Earthquakes — and floods, too — can cause bridges and overpasses to fail, especially if those structures are not seismically engineered.
In an earthquake disaster, damage to our northwest region bridges and overpasses would affect our ability to evacuate and to receive aid and supplies. Knowing the status of our infrastructure and helping to prioritize ongoing improvements to our bridges and overpasses could make a huge difference in our ability to survive and successfully recover.
This will be a great opportunity to learn about the current seismic resilience of our Northwest Eugene bridges and overpasses, about city plans to seismically retrofit these structures, and to ask related questions about emergency preparedness and readiness.
Eugene Transportation Planner Trish Sharma will share a briefing on the current condition and scheduled improvements of our bridges and overpasses. Trish specializes in the emergency preparedness aspects of transportation planning and focused on these elements in her graduate studies.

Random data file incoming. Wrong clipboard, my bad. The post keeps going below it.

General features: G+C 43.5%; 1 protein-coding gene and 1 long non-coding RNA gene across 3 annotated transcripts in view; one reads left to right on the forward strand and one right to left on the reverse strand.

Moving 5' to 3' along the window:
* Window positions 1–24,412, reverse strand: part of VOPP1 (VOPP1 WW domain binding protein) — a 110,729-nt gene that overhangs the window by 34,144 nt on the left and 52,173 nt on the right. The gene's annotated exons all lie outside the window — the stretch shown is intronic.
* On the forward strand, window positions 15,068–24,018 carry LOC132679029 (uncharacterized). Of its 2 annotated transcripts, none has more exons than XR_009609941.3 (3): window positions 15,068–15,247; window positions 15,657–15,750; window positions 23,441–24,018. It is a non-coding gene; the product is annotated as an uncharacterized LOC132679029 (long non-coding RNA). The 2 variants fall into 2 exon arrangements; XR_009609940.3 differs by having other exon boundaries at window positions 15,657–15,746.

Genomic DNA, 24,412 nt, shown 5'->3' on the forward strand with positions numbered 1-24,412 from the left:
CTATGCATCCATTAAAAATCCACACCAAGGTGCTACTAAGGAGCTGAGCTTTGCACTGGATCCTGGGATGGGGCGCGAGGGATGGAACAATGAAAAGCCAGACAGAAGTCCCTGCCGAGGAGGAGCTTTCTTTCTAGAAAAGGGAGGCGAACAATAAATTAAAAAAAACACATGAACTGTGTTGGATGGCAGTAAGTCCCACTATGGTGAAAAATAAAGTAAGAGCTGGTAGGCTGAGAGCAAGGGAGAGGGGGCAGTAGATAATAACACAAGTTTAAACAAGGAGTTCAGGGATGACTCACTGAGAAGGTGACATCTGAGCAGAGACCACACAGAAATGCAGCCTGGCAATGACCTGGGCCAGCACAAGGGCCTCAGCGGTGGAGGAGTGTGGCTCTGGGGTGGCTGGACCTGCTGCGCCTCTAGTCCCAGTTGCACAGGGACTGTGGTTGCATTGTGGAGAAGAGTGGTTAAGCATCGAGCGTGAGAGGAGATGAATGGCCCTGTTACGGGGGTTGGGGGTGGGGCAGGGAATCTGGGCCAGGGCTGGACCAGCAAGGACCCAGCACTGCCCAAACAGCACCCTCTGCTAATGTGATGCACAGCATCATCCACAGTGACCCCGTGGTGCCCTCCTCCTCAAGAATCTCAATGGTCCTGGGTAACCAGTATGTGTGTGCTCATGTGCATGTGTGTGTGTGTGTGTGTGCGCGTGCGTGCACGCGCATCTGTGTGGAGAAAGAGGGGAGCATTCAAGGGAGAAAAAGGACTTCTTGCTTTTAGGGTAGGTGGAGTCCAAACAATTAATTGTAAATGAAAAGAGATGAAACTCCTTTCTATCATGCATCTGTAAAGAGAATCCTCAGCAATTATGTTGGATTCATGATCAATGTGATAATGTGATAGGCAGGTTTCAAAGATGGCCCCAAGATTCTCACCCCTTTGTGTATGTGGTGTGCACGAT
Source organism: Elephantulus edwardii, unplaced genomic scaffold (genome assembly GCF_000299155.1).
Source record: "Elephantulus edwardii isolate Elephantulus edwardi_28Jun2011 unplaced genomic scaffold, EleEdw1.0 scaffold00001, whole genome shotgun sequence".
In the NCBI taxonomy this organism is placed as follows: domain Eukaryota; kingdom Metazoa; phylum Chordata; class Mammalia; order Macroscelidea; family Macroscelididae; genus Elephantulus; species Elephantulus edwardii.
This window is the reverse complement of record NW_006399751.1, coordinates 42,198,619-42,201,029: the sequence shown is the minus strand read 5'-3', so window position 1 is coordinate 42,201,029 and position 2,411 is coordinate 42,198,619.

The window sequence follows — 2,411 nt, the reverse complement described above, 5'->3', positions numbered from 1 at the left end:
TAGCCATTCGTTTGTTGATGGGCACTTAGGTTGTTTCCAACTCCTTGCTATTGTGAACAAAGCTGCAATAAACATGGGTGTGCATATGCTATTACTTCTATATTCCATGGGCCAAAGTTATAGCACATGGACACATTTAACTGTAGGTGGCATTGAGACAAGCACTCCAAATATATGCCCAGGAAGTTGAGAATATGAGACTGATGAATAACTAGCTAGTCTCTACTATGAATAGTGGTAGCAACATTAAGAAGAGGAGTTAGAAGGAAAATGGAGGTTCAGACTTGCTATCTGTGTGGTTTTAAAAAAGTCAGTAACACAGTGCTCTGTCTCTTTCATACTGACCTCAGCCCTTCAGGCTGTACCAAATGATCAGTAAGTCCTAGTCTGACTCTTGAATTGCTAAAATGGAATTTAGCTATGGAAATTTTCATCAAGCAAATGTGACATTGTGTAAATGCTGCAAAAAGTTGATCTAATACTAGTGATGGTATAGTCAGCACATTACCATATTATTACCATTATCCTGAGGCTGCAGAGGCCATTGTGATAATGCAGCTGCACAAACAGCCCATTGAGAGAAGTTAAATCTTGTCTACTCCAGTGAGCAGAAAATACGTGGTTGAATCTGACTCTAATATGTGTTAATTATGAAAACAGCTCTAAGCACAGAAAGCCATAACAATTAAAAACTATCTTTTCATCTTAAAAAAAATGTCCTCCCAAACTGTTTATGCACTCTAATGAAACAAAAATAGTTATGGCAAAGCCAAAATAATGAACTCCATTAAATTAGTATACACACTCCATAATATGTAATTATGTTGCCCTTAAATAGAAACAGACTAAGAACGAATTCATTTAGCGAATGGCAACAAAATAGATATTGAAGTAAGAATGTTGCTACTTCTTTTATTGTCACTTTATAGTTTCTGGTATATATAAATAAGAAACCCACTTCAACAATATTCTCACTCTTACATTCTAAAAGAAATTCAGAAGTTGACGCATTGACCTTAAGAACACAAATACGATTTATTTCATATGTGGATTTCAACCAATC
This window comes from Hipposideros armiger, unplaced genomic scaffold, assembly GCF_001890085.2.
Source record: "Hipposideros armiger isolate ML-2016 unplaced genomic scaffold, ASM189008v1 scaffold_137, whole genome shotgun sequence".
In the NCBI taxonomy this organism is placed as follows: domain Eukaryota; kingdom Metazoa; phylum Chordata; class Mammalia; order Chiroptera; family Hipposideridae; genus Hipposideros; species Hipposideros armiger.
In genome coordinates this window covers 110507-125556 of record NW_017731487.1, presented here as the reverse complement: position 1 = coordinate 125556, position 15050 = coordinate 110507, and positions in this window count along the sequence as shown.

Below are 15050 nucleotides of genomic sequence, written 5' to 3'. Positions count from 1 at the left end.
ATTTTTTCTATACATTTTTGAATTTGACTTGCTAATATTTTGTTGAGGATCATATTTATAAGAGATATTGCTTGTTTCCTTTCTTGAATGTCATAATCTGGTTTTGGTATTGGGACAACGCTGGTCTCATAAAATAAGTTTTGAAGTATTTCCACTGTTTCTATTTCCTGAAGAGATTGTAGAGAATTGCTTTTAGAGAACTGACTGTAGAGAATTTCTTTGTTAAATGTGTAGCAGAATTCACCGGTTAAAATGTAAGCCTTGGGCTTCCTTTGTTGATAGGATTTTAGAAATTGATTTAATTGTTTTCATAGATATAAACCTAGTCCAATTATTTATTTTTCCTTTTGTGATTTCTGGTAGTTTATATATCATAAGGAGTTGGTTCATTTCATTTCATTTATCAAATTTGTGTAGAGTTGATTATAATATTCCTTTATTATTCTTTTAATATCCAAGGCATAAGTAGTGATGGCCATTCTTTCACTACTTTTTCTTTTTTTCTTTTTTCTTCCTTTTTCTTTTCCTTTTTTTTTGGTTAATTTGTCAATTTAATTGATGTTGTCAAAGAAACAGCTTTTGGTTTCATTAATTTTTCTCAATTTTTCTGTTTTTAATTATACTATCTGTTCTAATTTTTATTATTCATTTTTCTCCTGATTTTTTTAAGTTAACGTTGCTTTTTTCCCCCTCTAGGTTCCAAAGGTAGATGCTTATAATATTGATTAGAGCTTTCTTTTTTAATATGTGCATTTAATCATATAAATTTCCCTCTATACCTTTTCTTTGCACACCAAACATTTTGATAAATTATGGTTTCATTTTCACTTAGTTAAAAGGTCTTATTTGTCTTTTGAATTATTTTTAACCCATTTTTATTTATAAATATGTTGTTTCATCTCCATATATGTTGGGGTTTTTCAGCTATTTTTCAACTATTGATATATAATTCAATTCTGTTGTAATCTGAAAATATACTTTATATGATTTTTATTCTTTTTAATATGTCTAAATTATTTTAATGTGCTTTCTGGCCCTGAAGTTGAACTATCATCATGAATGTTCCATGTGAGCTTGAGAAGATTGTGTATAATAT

Eugene Emergency Manager Sierra Anderson will discuss related emergency preparedness concerns, including evacuation potential and resilience to increase chances of survival and recovery. Sierra has handled major flooding events in Montana, participated in community evacuation drills in Benton County, and organized a regional search and rescue exercise here in Eugene last December.
The presentation is sponsored by “Ready NW Eugene,” the consortium of emergency preparedness committees from three Northwest Eugene neighborhoods: Santa Clara, River Road, and Bethel.
Ready NW Eugene shares preparedness information, including materials on earthquake, flood, fire, and extreme weather events. The group also participates with Eugene Springfield Community Emergency Response Teams (CERTs) and the Eugene Emergency Communications (EmComm) Network. Past presentations are available on the group’s YouTube channel.
For more information, or to start volunteering with your Northwest neighbors, email ReadyNWEugene@gmail.com.
Image courtesy National Transportation Safety Board, Public domain, via Wikimedia Commons.